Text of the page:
Do Cheat Sheets Actually Work?

Oct 22, 2019

Teacher: For history tests, I have my students make a cheat sheet that I allow them to use. It works great.

Gibbs: What’s on the cheat sheet?

Teacher: They’re allowed to put whatever information they like on the cheat sheet.

Gibbs: I would put passages of Scripture and quotes from Herodotus, Thucydides, and Horace on my cheat sheet.

Teacher: Well, those kind of quotes wouldn’t do you much good.

Gibbs: How come?

Teacher: Because I don’t ask about those things on history tests.

Gibbs: What kind of things do you ask about on history tests?

Teacher: I ask for the dates of the Punic Wars, the Macedonians Wars. I ask for lists of Roman emperors. There’s a lot of definitions they need to know for matters pertaining to Greek and Roman architecture, religion, government. My students have to know all the gods. That sort of thing.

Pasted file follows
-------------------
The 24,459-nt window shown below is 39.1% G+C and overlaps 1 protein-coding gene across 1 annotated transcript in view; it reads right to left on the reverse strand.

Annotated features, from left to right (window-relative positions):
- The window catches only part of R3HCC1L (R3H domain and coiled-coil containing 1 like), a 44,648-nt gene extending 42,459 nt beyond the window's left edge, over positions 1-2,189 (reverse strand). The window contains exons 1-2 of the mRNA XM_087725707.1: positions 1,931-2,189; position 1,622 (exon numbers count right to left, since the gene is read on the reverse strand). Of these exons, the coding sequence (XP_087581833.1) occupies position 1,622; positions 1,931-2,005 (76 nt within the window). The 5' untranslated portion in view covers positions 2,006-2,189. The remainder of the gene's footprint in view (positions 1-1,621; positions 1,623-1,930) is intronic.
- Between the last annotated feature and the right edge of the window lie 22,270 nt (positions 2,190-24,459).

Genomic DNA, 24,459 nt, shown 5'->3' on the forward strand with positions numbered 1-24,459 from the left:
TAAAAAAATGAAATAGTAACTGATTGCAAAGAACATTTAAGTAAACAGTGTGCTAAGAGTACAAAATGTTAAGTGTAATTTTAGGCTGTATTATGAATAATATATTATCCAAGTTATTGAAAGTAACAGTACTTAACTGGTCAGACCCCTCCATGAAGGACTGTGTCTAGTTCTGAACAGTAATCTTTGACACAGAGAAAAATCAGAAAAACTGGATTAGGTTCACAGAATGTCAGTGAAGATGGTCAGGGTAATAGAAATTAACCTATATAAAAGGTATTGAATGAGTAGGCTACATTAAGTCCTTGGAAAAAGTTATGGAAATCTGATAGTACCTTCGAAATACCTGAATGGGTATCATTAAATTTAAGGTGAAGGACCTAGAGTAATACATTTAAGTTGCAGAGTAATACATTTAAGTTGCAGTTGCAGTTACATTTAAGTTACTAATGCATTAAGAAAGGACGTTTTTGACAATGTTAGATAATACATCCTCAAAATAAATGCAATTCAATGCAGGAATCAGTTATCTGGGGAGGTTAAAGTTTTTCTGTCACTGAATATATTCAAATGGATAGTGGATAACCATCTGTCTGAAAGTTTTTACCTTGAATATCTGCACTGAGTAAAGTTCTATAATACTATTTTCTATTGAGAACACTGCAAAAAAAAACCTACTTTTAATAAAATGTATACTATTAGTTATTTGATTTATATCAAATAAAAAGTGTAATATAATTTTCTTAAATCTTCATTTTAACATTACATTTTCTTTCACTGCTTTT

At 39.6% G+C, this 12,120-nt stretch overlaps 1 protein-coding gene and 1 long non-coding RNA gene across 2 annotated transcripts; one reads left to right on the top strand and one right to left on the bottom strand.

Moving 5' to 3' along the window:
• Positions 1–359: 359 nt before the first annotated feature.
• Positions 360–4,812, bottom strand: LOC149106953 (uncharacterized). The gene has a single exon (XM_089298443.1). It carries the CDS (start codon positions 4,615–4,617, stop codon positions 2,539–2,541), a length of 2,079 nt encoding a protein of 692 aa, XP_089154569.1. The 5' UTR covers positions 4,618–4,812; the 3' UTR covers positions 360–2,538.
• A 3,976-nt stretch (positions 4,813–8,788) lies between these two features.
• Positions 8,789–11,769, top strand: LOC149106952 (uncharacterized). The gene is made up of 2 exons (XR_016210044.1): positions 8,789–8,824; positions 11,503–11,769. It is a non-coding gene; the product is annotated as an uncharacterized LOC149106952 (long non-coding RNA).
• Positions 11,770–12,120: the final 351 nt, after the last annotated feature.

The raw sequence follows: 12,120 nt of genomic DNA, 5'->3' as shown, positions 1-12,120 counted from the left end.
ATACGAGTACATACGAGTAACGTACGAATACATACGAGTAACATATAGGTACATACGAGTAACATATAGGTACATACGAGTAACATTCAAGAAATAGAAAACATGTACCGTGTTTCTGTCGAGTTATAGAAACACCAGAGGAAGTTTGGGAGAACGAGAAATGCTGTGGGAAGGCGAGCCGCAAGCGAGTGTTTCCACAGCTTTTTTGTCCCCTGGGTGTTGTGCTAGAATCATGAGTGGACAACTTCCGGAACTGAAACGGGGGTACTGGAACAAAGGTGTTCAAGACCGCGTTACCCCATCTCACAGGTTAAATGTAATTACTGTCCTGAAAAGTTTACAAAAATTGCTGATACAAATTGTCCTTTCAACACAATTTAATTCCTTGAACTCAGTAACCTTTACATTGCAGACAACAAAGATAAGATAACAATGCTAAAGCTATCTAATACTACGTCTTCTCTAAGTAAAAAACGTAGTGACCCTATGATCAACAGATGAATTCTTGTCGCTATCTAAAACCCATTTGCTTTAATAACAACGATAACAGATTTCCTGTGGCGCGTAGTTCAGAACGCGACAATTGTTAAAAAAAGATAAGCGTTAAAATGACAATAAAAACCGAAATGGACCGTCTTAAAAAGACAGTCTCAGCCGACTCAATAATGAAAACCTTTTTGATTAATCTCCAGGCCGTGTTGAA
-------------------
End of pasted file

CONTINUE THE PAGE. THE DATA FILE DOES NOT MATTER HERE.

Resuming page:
Gibbs: Do you, by any chance, also give them study sheets where you tell them everything that’s going to be on the test.

Teacher: I do, in fact.

Gibbs: So, you tell your students, “Next Friday, I’m going to ask you to name all the Greek gods,” then you tell them to write down the names of all the gods, then you ask them to write down the names of those gods again on the test?

Teacher: Yes.

Gibbs: Why don’t you just let them use their phones for the test?

Teacher: Because in creating the cheat sheet, they actually learn the material better and easier than if they just study their notes.

Gibbs: What do you mean when you by “better and easier”?

Teacher: I mean students who make cheat sheets for a test retain the cheat sheet information for a longer period of time than if they “memorize” the material from their notes, as is traditional.

Gibbs: How long would you say students retain the information on the cheat sheet as compared with the traditional method?

Teacher: I don’t know, but I know that people remember more if they write it down than if they merely read it.

Gibbs: Do your students take notes in class?